Below is the contents of an internal salesforce.com memo CEO Marc Benioff shared with Vinnie Mirchandani (and posted on his blog: deal architect). I’m pasting it here for simplicity’s sake and because of the power of the message itself.
“For ten years, we’ve been driven by a simple vision: The End of Software. Now it’s time to take on a new challenge: The End of Maintenance.
Let me tell you about a customer that I met on our Cloudforce tour. This customer currently uses Siebel software to run her call center. She pays more than $15 million a year for the privilege of having to implement the updates that Siebel sends her. That does not include backup. Or disaster recovery. And of course, it does not guarantee that she will be using the latest technology. The maintenance agreement only assures her that her outdated software will continue to work. She is paying tolls on a road to nowhere.
We can help her, and many other customers, and deliver much more for a fraction of what they currently pay in maintenance. It’s time to open up a new front in “The End of Software”– one that is long overdue.
It’s time for The End of Maintenance.
Every year, companies spend billions on maintenance fees and get relatively little in return. Maintenance fees cover updates that are mostly patches and fixes, but they stop far short of the kind of innovation every that enterprise needs to survive. Companies pay to keep the past working and they end up doubling down on technology that can never keep up with their needs. The fees that companies pay have actually been rising, from something like 17% a few years ago to numbers more like 22% today. Every four or five years, companies are paying for their software all over again.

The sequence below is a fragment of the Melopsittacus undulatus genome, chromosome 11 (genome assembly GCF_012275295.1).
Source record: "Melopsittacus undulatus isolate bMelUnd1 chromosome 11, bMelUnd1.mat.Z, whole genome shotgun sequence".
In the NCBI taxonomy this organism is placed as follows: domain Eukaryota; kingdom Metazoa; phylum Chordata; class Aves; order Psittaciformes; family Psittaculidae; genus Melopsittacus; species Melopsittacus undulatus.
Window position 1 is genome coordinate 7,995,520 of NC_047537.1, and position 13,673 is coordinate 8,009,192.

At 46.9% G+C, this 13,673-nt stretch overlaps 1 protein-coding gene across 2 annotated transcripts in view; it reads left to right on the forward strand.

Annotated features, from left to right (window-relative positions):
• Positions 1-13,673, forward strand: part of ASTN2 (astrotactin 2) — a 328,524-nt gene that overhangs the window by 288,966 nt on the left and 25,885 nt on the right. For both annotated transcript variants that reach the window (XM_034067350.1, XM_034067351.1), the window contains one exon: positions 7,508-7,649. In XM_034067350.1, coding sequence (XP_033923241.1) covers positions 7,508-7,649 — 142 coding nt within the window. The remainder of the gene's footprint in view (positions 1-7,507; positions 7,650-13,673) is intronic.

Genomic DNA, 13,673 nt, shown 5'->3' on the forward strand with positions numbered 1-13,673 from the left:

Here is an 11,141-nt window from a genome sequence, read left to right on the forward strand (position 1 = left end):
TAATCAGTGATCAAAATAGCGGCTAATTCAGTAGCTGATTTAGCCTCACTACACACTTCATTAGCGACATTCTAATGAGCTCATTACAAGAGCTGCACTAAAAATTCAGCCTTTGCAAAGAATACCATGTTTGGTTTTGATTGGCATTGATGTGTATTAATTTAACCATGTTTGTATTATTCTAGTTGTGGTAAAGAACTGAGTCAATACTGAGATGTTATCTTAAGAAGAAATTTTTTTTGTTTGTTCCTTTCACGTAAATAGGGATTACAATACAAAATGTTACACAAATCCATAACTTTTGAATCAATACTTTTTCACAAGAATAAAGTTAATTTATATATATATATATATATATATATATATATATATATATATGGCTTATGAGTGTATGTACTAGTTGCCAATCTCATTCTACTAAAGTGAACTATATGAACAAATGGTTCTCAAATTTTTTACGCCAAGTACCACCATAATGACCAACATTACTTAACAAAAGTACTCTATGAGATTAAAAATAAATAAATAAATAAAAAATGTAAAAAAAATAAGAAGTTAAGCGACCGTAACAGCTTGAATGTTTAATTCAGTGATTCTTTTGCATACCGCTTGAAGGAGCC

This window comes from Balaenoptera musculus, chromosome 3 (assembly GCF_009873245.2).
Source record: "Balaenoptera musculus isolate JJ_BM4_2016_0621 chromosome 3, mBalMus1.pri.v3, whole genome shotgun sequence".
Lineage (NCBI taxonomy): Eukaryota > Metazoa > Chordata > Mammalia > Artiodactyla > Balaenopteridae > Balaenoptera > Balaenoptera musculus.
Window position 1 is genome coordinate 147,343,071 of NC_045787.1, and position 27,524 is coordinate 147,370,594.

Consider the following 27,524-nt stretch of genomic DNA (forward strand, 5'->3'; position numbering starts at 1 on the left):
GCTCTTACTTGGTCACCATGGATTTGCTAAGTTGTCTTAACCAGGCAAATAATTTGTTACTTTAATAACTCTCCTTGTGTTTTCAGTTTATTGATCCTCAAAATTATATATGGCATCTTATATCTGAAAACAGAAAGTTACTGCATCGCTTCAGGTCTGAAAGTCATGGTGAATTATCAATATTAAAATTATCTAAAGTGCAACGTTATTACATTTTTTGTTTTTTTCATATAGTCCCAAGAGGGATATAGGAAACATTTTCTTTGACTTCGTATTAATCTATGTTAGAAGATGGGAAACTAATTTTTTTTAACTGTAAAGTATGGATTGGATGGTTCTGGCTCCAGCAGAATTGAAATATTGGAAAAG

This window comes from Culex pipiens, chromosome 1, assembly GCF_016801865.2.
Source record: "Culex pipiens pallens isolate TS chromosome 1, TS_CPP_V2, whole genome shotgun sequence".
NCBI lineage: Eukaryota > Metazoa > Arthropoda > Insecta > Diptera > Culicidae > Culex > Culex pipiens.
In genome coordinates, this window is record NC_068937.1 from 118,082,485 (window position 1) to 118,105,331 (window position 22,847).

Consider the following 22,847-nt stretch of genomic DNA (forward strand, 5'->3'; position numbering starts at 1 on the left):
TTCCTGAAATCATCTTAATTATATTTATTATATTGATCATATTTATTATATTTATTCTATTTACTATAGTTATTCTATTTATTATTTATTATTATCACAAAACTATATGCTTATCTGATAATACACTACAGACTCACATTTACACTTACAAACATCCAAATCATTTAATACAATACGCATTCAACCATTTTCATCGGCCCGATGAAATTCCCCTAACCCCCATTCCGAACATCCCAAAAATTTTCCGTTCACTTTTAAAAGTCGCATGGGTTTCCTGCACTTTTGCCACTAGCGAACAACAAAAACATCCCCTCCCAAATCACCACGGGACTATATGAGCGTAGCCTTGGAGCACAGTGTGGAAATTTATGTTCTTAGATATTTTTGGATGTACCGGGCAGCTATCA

It’s time to set these businesses free and make them successful in the Sales Cloud, Service Cloud and on our Force.com platform.
Our new mission begins at a critical time in the economy, when companies are questioning conventional wisdom as they never have before. That, of course, extends to their IT budgets as well. The CIO is in a tough spot right now. Corporate budgets are tightening. And our rivals in the legacy client-server world are using this opportunities to extract more money from their customers by raising maintenance fees. I call this phenomenon “the compression of IT” and it resonates with just about every CIO I speak with these days.
We have a better vision. We sell our customers a service and every customer is able to use the latest. Innovations are included. Upgrades are automatic and invisible. Customers’ intellectual property of customizations and extensions is rigorously preserved, and carried forward without disruption.
The service gets better, not just less buggy. That’s not what people are getting for all those fees that supposedly buy them “maintenance.”
It’s time to set these business people free: to give them the experience of being wildly successful in the Sales Cloud, the Service Cloud, and in their own unique applications that they can build on our Force.com platform. This is the time to do it, because this is when people need it: their IT budgets are tight, their business situations are critical, and their old-world software vendors are taking care of themselves instead of meeting the needs of their customers.
We’ve raised people’s expectations for better alignment of business value with IT cost. We’ve earned our leadership position in enterprise cloud computing. It’s time for us to set people free from paying more and more to get less and less. It’s time for The End of Maintenance.